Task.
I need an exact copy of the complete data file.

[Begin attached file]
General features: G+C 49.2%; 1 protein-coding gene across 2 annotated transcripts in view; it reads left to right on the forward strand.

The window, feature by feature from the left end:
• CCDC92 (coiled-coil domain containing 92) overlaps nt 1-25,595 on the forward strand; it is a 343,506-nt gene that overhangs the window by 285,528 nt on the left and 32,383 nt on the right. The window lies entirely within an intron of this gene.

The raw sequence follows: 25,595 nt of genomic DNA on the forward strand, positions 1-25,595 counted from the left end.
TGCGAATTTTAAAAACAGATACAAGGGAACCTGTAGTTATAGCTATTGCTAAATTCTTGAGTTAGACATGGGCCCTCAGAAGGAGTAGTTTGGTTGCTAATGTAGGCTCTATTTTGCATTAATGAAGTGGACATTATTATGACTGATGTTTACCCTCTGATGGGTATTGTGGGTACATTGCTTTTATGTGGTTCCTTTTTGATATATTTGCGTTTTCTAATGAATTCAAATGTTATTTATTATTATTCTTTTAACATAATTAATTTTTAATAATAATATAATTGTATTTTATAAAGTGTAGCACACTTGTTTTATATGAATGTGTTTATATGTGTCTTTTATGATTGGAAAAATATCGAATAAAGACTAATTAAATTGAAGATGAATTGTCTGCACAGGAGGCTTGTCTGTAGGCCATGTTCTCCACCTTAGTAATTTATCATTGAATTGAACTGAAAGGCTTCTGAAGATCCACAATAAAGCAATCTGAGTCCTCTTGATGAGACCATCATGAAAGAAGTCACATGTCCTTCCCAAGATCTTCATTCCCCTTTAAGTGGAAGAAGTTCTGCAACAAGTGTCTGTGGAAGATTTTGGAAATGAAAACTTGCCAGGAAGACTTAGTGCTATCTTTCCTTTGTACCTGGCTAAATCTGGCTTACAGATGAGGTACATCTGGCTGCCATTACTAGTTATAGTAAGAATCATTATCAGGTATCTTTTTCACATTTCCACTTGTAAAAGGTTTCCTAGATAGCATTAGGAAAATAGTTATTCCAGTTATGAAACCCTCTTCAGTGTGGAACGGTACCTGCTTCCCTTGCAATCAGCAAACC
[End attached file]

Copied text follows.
General features: G+C 49.2%; 1 protein-coding gene across 2 annotated transcripts in view; it reads left to right on the forward strand.

The window, feature by feature from the left end:
• CCDC92 (coiled-coil domain containing 92) overlaps nt 1-25,595 on the forward strand; it is a 343,506-nt gene that overhangs the window by 285,528 nt on the left and 32,383 nt on the right. The window lies entirely within an intron of this gene.

The raw sequence follows: 25,595 nt of genomic DNA on the forward strand, positions 1-25,595 counted from the left end.
TGCGAATTTTAAAAACAGATACAAGGGAACCTGTAGTTATAGCTATTGCTAAATTCTTGAGTTAGACATGGGCCCTCAGAAGGAGTAGTTTGGTTGCTAATGTAGGCTCTATTTTGCATTAATGAAGTGGACATTATTATGACTGATGTTTACCCTCTGATGGGTATTGTGGGTACATTGCTTTTATGTGGTTCCTTTTTGATATATTTGCGTTTTCTAATGAATTCAAATGTTATTTATTATTATTCTTTTAACATAATTAATTTTTAATAATAATATAATTGTATTTTATAAAGTGTAGCACACTTGTTTTATATGAATGTGTTTATATGTGTCTTTTATGATTGGAAAAATATCGAATAAAGACTAATTAAATTGAAGATGAATTGTCTGCACAGGAGGCTTGTCTGTAGGCCATGTTCTCCACCTTAGTAATTTATCATTGAATTGAACTGAAAGGCTTCTGAAGATCCACAATAAAGCAATCTGAGTCCTCTTGATGAGACCATCATGAAAGAAGTCACATGTCCTTCCCAAGATCTTCATTCCCCTTTAAGTGGAAGAAGTTCTGCAACAAGTGTCTGTGGAAGATTTTGGAAATGAAAACTTGCCAGGAAGACTTAGTGCTATCTTTCCTTTGTACCTGGCTAAATCTGGCTTACAGATGAGGTACATCTGGCTGCCATTACTAGTTATAGTAAGAATCATTATCAGGTATCTTTTTCACATTTCCACTTGTAAAAGGTTTCCTAGATAGCATTAGGAAAATAGTTATTCCAGTTATGAAACCCTCTTCAGTGTGGAACGGTACCTGCTTCCCTTGCAATCAGCAAACC